The 150-bed capacity hospital is a referral centre and serves Akuapem North, Akuapem South, Okere, Damfah and Adenta areas, among others.

Despite the rising number of Non-Communicable Diseases (NCDs) cases in the region, the hospital lacks a dialysis centre to treat patients with chronic kidney diseases.

The hospital records alarming figures for hypertension and diabetes, both precursors of chronic kidney diseases.

Time to act

These and a high rate of cases in the Eastern Region compelled the Enterprise Foundation, Okuapeman Fekuw UK & Ireland and others to assist in tackling the menace.

Commenting on the kidney dialysis health project, Vice President Dr Bawumia said:

“It is indeed, encouraging when Ghanaians who have travelled to other countries continue to remember their homeland and initiate efforts to improve development in Ghana, specifically in healthcare”.

Patron of the Okuapeman Fekuw UK & Ireland, Dr Sylvia Anie, CSci CChem FRSC FRSM, commented:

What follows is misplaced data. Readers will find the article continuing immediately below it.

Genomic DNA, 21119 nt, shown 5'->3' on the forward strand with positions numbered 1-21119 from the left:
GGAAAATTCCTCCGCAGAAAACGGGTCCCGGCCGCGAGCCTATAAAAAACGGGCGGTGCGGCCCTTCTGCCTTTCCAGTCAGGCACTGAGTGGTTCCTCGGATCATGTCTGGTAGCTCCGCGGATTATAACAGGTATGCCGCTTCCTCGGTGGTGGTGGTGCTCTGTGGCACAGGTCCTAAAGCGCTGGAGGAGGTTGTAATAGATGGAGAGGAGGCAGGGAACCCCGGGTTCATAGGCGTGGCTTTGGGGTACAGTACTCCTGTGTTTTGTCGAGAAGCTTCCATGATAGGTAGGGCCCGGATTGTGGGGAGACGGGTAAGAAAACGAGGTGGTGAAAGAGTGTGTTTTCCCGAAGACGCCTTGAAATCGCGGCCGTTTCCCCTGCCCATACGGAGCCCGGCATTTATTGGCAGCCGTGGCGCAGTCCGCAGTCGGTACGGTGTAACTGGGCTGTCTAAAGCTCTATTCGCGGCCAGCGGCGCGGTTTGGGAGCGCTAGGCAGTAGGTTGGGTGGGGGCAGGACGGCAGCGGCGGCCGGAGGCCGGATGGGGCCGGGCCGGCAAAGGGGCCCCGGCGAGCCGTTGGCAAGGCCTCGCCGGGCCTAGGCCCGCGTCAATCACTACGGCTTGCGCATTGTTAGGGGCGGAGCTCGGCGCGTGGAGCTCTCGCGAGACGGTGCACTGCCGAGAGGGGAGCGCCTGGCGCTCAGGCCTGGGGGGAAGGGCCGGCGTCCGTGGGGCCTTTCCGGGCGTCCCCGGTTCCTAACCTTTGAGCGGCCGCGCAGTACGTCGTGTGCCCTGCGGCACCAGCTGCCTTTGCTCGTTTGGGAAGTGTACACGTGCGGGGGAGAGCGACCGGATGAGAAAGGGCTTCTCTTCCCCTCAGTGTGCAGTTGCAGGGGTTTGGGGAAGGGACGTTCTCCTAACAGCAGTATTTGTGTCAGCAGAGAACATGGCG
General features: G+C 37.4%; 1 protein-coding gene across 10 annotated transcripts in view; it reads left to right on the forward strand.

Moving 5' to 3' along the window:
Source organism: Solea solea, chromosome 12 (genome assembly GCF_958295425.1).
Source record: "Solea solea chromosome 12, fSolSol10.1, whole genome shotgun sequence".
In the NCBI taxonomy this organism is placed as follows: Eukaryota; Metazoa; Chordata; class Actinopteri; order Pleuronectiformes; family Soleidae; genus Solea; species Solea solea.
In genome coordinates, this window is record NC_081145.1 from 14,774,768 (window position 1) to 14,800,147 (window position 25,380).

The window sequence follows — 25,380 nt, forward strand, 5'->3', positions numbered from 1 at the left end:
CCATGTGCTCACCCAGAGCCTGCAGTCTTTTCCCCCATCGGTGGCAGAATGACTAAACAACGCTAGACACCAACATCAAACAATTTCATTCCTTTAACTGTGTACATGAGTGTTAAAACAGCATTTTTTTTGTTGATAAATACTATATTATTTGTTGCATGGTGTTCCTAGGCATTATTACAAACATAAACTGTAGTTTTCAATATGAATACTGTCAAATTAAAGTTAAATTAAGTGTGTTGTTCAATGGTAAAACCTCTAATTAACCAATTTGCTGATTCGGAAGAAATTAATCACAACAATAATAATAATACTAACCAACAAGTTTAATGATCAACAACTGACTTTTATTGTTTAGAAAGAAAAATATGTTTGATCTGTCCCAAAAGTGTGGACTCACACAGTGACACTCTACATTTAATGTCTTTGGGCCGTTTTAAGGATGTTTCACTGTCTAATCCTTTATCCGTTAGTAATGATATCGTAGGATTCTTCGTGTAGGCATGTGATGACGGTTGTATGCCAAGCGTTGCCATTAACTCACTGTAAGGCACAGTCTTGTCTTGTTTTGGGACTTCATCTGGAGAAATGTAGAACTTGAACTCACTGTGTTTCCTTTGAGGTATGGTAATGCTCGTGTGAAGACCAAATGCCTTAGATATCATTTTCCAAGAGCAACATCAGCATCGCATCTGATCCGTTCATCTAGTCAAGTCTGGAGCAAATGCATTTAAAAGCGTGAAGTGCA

“Evidence-based responses in healthcare are essential and it is good to see the Tetteh Quarshie Memorial Hospital is responding to the very dire statistics of chronic kidney disease”.

On his part, the Director-General of the Ghana Health Service (GHS), Dr Patrick Kuma Aboagye, noted:

“Non-communicable diseases account for a significant number of deaths worldwide and especially in Ghana. Of the top 10 killer diseases in the country, five of them are from non-communicable diseases.

“It is for this reason that the Ghana Health Service, in collaboration with our partners, are prioritising non-communicable diseases as part of our UHC agenda.

“Eastern region has its fair share of these challenges, and there are not enough areas where dialysis can be taken across the country. Tetteh Quarshie Government Hospital, which is currently being retooled, is strategically placed to address these challenges”.

Meanwhile, Dr. Albert Benneh, the Medical Superintendent of the Tetteh Quarshie Memorial Hospital, states:

“From 2020 to 2022,  the Tetteh Quarshie Memorial Hospital admitted 673 patients with hypertension and out of this, we had 3.1% mortality. For diabetes over the same period, we admitted 573 and out of this, 4.8% also died.

“This is worrying because hypertension and diabetes are associated with kidney diseases, but we lack a dialysis facility to offer comprehensive treatment for such patients.

“It is encouraging to see Ghanaians ready to support the set-up of a kidney dialysis unit to provide treatment and care for chronic kidney disease patients”.